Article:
It was hard for Prince to win over some sections of the music-listening public. He was part Jimi Hendrix, part Sly Stone, part James Brown with a dash of Little Richard thrown in and had an air of arrogance, both aurally and visually.
But with this album he established that popular music in the 1980s could be consistent and substantial. The fact that it is the soundtrack to the film ‘Under the Cherry Moon’ adds focus. There are suitable opening and closing tracks relating to the film’s main character, Christopher Tracy, and the French aesthetic serves to curb Prince’s tendency towards rock theatricality.
A seamless procession of understated classics.
Prince’s artistic identity was starting to fragment, and these tracks are interspersed with snippets of a mock interview with a music journalist trying to pin him down. A rock opera rather than a film soundtrack, this epic album is a series of massive arrangements of generally easy-on-the-ear funk and pop songs.
There is a mood, though, and it lasts from start to finish. It goes with the trademark symbol, which makes its debut here, as does the number 7 (in song form). Aside from the first two songs, stand-out tracks cannot be found, but the listener is able to enter another world and re-emerge 75 minutes later.
Not as exhilarating as the album that preceded it, but more unified.
According to its creator, the artist by this time formerly known as Prince was ‘born to make’ this triple album. Given its massive scale, there is plenty of room for experimentation, ie house music, cover versions and guest appearances. Unlike at other points in his career, Prince doesn’t repeat himself musically.
With his marriage to Mayte, the dawn of the internet and release from his hated record contract, the artist seems full of joyous satisfaction, which he shares over three discs, each lasting exactly one hour. There are plenty of beautiful instrumental passages as well as the contemporary sounds and floor-filling opening and closing tracks one expects.
A perfectly-proportioned R & B masterwork.
The Rainbow Children (2001)
A quasi-biblical narrative unfolds in between brass-laden jazz and funk grooves on this, the first album to come out after Prince reverted back to his original moniker. The Rainbow Children probably alienated and delighted sections of his supporters in equal measure. It was certainly a left turn, although it did employ a familiar technique, that of breaking up the music with a humorous commentary, provided by a modulated voice.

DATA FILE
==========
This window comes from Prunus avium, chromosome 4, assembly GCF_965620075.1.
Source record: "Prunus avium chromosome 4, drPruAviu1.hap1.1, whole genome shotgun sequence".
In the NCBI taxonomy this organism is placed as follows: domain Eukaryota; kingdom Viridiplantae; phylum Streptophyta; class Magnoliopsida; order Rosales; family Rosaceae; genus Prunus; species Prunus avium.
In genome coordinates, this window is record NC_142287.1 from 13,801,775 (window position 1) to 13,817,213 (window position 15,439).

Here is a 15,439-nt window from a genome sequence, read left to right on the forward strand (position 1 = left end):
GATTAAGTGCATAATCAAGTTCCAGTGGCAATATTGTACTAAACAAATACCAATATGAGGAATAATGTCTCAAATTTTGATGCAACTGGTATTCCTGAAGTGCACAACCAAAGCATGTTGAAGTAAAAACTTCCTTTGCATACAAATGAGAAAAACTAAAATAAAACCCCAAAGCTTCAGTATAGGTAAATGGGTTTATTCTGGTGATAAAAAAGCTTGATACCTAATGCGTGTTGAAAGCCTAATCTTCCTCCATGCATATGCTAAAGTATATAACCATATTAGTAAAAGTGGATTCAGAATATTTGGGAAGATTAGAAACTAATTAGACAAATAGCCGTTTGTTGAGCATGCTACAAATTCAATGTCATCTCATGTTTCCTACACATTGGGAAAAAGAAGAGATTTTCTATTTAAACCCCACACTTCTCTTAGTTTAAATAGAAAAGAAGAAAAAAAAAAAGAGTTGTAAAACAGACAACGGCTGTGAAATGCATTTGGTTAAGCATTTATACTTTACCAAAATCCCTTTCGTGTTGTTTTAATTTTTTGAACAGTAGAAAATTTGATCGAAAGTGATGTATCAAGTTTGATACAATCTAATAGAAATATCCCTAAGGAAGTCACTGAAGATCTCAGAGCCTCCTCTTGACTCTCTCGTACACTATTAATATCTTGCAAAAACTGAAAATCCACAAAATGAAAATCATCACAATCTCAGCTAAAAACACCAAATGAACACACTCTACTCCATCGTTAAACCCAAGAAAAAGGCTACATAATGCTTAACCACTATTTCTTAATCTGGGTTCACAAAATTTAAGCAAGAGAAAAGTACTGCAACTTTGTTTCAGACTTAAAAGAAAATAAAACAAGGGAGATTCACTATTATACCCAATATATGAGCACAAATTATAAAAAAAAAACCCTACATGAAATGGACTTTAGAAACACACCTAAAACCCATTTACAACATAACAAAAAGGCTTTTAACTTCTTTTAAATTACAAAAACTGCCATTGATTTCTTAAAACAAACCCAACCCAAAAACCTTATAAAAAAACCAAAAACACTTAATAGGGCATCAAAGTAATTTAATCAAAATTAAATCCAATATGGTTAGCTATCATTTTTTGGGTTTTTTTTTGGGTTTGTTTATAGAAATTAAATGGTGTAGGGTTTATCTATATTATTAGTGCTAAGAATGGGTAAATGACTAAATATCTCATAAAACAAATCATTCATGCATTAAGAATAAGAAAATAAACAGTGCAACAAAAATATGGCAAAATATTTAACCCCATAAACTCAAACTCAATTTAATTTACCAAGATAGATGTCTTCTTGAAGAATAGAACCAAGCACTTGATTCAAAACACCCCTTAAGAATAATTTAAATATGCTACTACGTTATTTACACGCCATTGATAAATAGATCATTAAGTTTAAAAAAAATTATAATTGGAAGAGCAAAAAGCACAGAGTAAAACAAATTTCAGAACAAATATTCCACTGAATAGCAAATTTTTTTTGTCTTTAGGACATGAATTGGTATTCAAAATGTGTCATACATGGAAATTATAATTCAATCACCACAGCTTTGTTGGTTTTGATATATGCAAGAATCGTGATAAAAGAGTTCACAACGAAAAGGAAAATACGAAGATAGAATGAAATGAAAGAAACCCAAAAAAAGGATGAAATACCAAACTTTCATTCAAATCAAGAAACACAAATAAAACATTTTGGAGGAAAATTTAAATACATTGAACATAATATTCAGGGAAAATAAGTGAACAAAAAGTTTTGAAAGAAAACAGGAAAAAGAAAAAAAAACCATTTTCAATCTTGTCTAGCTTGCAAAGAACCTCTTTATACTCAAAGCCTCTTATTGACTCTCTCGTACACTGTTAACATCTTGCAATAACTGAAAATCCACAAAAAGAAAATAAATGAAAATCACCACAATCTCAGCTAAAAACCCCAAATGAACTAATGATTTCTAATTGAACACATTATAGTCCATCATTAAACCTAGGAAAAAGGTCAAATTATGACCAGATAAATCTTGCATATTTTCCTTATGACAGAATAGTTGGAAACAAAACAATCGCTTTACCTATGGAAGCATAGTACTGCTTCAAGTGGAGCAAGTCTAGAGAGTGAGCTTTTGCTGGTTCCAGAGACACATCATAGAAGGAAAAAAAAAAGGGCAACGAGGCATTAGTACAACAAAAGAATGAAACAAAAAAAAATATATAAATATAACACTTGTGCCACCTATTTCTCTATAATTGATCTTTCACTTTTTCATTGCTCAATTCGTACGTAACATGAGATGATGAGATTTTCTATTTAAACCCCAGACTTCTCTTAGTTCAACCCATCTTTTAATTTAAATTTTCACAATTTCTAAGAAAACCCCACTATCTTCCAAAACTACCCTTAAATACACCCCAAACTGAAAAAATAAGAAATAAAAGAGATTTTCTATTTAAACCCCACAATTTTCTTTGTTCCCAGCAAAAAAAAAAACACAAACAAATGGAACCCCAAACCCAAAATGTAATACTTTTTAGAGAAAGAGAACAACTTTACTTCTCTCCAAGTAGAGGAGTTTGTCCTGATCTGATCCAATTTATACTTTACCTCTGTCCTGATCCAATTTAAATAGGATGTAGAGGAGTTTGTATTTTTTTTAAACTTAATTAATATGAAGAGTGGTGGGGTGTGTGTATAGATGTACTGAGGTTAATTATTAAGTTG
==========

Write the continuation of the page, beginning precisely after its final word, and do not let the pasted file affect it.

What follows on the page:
Perhaps Prince’s new bride Manuela and his recently-found faith as a Jehovah’s Witness helped create the extremely positive air which pervades the piece. A whole theology is created involving a digital garden and a new translation of a holy text. When you couple this with a retelling of the story of slavery and the civil rights movement, jazz seems the perfect musical vehicle.
Social, spiritual and, as always, extremely musical.
HitNRun Phase One (2015)
Prince’s penultimate release is lyrically light but musically heavy, except for a couple of catchy tunes. There is no uplifting spiritual message and no jazz, instead we’re in the land of gangsta R & B and in a pretty dark mood, which is nevertheless punctuated by the everyday concerns of black youth and the sounds of now.
A cool seventies soul feel (and image) is married with modulated vocal signals and overdriven synths. Eleven tracks blend into one another. There’s virtually no rock guitar. Not a single track is funky. It’s not humorous, nor is it sexy. But, like the title suggests, it is dangerous.
Prince must by necessity have been insulated from other people so much of the time, otherwise how could he have recorded so much music? This fan is grateful. And thanks to him, too, for speaking out against cruelty to animals.